Illustration by The Partners
[Sometimes I get asked to write stuff and feel the marketing strategy equivalent of those famous protest signs that read ‘I can’t believe I still have to protest this shit’…]
Nearly 20 years ago, global M&A sprees combined with massive product innovation required the likes of Unilever and Nestlé to carefully assess their portfolios as well as scrutinise any arguments for the creation of new brands.
In February 2000, Unilever famously embarked on a global programme to reduce its number of brands from 1600 to 400 in five years. Coining the term ‘power brands’, Unilever shifted budgets from smaller, local, regional or niche brands to brands like Dove and Persil. It also leveraged the ice-cream Heartbrand to connect local heritage brands (Walls in the UK, Algida in Italy, Langnese in Germany, for example) and act as a platform for international powerhouses (Magnum, Cornetto, Solero, for example) across more than 40 countries.
Telecoms quickly followed suit and we experienced a shift from a world where even an audience-specific mobile tariff would have its own brand to largely monolithic portfolios across the entire sector. Today, you would struggle to point out a non-endorsed sub-brand for one of the major telecom brands.
FMCG companies may not be monolithic, but all the major players increased the prominence of their corporate brand endorsement over the last decade. Nowadays, most of the revenue of Unilever and P&G is estimated to come from a combined group of about 30 brands.
It’s ironic, then, that many of the consultancies behind those famous portfolio efficiency projects are holding increasingly proliferated brand portfolios that are straining not just marketing budgets and internal resources, but the amount of attention they can command in the market. Continue reading
This is going to get sentimental…
A few months back I went to a music video showcase I’ve been going to for about a decade BUG (#50!)
which had a very special guest. One who is an example of the cultural ripples creativity can send.
It’s a guy I guess most of you have never heard of, and yet he’s touched your life in more ways than you imagine.
is a director who started as a tea boy on sets and by the late 70s was directing videos for bands like The Jam.
He was quite humble in Adam Buxton
‘s interview, saying that many of today’s videos would have won ‘video of the year’ from MTV back then because the form (and production values) evolved so much.
Back then, labels didn’t really believe videos made a difference to an artist’s success. Most of them were shot in 16mm.
But then, in 1981, he managed to convince the execs to let him shoot in 32mm and the result was this little triple-inception-meta Truffaut homage.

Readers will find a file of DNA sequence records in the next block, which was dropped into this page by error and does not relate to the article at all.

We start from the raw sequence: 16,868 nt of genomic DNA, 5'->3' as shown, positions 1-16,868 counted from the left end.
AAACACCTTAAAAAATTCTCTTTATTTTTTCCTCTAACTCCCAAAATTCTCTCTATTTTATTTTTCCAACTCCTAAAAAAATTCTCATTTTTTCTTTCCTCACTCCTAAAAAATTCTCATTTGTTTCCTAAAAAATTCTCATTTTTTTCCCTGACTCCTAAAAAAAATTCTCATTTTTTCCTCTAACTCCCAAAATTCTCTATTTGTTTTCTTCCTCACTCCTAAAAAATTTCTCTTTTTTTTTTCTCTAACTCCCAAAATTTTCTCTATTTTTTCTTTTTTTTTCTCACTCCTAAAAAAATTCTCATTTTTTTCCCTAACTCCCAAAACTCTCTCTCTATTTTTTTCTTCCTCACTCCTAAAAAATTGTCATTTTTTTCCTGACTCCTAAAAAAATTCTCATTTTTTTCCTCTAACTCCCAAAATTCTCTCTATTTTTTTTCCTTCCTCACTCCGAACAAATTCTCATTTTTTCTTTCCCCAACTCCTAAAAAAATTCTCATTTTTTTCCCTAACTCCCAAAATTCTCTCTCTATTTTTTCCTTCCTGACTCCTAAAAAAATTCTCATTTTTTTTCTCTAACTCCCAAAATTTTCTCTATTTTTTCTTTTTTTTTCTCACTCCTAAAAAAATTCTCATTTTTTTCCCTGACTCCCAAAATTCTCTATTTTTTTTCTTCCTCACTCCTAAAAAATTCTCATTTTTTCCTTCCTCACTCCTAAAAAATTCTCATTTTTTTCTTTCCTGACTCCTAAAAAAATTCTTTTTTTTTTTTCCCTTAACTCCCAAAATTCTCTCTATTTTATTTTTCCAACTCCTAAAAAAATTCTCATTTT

But wait, it gets SO much better. So much better that I just had to write a whole post… With some help from the BUG programme notes, the interview and wikipedia.
(Short comment written for an article about the rise of craft gin. not sure if it was ever used, so here it is)
Q: how can craft gin brands stand out, and how is branding/packaging helping to differentiate artisanal/craft/small batch products?
Gin is a marketer’s dream. It offers more aspects of brand storytelling than your typical spirits, and the craft angle adds more.
Like other spirits, you can use history. Many craft gins will look to that as the nexus of their brand. If they don’t wish to take on established brands on heritage, there are many alternatives. If distilled in a surprising place, provenance could play a part. If that’s too close to heritage, they could explore the botanicals. Gins use a long lists of potential ingredients beyond juniper. Each ingredient, be it lemon peel or coriander seed, presents opportunities for differentiation and story-telling. Monkey 47, uses the sheer number of ingredients to define the brand.
If none of the botanical is interesting enough, the story of traditional small batch methods is often what makes ‘craft’. If there isn’t much in that, there are drinking rituals. Hendrick’s use of the humble cucumber is a case in point.
Finally, you could tell the story of the people behind the gin. With the big producers increasingly using the term ‘craft’ to describe their own premium spirits, that personal touch is one thing they can’t take away from the smaller distilleries.
Give it an intriguing name which embodies the essence of the brand. Add a premium carefully designed bottle, label and communications that sing the praises of the product in harmony, and you may just come up the next big name in spirits.